Battered but still unadorned with plasticity, the guitar strings dance with a reckless abandon in “Vietnam.” They quake and rustle against the rhythm of a pained melody in “Empty” and struggle to define the tone of the music in “Wildfires.” There is no overstating their importance to the record Amazon in general, but they’re hardly the only feature I would recommend taking a closer look at.
To properly understand this work, we’ve got to look and listen even deeper which, as you’re likely aware, isn’t the most common of requests (but still something that will set the experience apart from others). Izzy Outerspace is not interested in creating the straightforward singer/songwriter story so many of her forerunners have been supported by; in her debut EP, she paints a picture very different from the one so many of her peers would be cresting if given the same set of opportunities this season. This isn’t your mom and dad’s indie record, and that’s clear even in the most casual of listening sessions spent with its tracklist.
“Jump” isn’t nearly as aggressive as its name would imply it is, but while both this song and the title track lack some of the bitter sharpness that their lyrics might suggest Izzy Outerspace capable of producing on her own, this isn’t to say the current tone isn’t quite satisfying. There’s something really captivating about the way she’s able to control the mood of the music just by leaning into a melody like she does in “Jump” or the record-starting “Spare Time,” and she isn’t even having to over-exaggerate her spot in the mix. Through the charisma of her own vocal, she’s filling the role of four or five instruments in getting us pushed to the edge of our seats, which is definitely reason enough to give the rest of Amazon a close listen as soon as possible. Although it’s a vocal=driven set of songs, this could be one of the more engrossing debuts I’ve come across from any artist in the industry this year, no matter the genre or scene of origin.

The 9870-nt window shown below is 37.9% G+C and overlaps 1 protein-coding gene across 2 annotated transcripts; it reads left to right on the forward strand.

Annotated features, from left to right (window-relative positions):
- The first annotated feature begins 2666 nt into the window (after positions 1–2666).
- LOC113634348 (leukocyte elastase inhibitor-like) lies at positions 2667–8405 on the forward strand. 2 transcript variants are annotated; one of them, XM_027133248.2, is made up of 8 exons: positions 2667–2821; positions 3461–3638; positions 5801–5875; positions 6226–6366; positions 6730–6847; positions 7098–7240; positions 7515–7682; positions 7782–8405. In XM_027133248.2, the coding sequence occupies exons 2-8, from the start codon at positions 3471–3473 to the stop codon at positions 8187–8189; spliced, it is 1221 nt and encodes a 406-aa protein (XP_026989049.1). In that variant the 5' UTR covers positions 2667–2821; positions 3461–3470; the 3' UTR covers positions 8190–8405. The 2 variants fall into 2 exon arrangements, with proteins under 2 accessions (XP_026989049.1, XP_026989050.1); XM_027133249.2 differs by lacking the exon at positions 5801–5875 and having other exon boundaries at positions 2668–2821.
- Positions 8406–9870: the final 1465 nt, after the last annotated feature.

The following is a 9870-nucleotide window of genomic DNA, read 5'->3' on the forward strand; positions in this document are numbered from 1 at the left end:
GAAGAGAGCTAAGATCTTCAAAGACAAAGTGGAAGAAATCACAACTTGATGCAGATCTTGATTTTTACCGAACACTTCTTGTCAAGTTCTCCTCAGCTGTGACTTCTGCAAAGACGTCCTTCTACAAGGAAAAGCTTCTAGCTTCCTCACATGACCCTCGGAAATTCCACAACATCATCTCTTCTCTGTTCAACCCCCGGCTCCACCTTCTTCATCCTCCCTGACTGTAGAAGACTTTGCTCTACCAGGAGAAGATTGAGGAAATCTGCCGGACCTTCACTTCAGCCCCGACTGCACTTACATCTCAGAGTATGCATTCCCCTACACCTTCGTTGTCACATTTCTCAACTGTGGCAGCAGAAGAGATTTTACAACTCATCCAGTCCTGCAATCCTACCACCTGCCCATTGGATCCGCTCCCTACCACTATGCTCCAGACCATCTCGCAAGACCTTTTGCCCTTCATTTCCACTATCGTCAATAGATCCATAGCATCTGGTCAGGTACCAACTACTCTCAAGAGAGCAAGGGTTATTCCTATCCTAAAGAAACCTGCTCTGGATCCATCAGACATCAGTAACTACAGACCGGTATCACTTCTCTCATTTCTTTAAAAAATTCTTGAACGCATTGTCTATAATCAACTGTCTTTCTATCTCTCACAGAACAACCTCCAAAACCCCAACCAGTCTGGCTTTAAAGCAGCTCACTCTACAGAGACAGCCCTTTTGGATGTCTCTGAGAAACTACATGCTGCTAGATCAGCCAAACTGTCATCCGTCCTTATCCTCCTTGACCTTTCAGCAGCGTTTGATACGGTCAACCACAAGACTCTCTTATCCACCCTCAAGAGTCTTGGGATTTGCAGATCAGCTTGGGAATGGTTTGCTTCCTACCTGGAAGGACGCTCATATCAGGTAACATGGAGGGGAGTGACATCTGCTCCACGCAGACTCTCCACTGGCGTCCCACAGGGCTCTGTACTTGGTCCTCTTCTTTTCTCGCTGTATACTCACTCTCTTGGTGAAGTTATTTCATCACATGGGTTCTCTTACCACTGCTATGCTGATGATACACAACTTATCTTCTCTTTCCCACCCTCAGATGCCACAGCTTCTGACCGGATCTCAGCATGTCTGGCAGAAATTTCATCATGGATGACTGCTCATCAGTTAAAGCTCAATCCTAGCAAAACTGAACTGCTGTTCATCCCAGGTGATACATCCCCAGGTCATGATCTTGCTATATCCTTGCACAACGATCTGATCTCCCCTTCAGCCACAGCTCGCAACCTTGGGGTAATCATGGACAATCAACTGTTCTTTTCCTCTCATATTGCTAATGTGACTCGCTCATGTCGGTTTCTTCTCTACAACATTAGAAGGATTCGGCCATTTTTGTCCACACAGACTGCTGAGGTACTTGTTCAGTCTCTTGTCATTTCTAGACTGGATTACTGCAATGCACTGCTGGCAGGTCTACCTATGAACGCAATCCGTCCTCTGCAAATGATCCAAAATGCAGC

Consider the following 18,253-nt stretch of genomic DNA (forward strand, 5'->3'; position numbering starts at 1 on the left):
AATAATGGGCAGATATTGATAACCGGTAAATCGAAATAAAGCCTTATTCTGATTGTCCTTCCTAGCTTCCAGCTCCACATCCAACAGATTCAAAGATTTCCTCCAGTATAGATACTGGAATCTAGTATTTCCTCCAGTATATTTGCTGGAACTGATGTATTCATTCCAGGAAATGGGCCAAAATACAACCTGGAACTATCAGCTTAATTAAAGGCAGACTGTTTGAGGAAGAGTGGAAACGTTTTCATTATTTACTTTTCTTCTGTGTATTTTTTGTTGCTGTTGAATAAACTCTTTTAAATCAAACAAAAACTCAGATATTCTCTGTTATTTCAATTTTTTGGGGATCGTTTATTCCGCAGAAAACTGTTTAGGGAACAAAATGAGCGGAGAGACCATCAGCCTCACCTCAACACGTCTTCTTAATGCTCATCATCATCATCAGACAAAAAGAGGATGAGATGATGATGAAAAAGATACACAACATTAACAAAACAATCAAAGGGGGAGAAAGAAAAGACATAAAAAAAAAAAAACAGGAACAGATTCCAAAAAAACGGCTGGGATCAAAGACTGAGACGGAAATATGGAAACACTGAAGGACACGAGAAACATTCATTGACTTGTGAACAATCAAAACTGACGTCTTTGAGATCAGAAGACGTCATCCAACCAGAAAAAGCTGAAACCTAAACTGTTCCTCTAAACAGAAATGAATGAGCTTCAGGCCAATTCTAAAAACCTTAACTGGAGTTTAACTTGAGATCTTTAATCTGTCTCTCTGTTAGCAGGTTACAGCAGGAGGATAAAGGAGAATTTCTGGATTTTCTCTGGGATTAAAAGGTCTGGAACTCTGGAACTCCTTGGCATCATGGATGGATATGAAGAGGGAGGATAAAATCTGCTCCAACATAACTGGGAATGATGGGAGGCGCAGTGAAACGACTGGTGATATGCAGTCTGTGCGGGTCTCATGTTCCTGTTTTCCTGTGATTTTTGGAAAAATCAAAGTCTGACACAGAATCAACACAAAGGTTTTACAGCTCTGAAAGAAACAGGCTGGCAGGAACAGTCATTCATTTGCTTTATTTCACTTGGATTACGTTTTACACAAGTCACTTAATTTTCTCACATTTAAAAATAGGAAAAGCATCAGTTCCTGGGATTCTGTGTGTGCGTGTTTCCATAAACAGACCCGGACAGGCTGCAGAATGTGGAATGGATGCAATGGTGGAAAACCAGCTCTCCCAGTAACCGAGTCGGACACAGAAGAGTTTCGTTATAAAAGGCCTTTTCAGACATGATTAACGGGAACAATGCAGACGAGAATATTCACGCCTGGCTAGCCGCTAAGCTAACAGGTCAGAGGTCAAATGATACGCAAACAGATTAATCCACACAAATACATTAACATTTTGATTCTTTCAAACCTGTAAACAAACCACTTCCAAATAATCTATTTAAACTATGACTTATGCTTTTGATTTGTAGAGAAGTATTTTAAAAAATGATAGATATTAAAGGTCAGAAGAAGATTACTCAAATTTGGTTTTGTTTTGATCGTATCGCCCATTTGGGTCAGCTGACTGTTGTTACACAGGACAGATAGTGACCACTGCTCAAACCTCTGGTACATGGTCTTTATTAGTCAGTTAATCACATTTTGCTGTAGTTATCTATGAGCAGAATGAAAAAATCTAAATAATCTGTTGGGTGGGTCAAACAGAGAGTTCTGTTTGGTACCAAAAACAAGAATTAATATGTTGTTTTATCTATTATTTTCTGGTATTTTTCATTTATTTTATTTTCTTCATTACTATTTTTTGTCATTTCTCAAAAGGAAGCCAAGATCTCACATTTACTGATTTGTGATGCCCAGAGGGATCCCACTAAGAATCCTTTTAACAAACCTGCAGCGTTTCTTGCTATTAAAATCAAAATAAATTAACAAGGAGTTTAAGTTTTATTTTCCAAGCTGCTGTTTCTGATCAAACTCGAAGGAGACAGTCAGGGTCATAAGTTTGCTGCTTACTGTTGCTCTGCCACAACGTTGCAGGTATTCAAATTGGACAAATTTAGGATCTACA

Whether it be the gentle harmony of “Stars,” the lustiness of the distant vocal melody in “Home” or the inspiring implementation of percussive prowess into “Vietnam,” Izzy Outerspace proves herself to be quite the unpredictable rookie player in Amazon, which I hope will only be the blueprint for her sound as she comes out of the darkness of the underground and secures a place in the hierarchy of evolving alternative artists. 2020 was not the best year for independent music by any means, but instead of losing everything to the dream of playing the circuit — now impossible due to the ongoing restrictions being imposed because of COVID — Izzy Outerspace turned to the studio, and the refinements she has acquired are not lost in translation here. Amazon is a homerun of a record, and if you haven’t already given it a listen, I think it’s going to have quite the influence on you this January.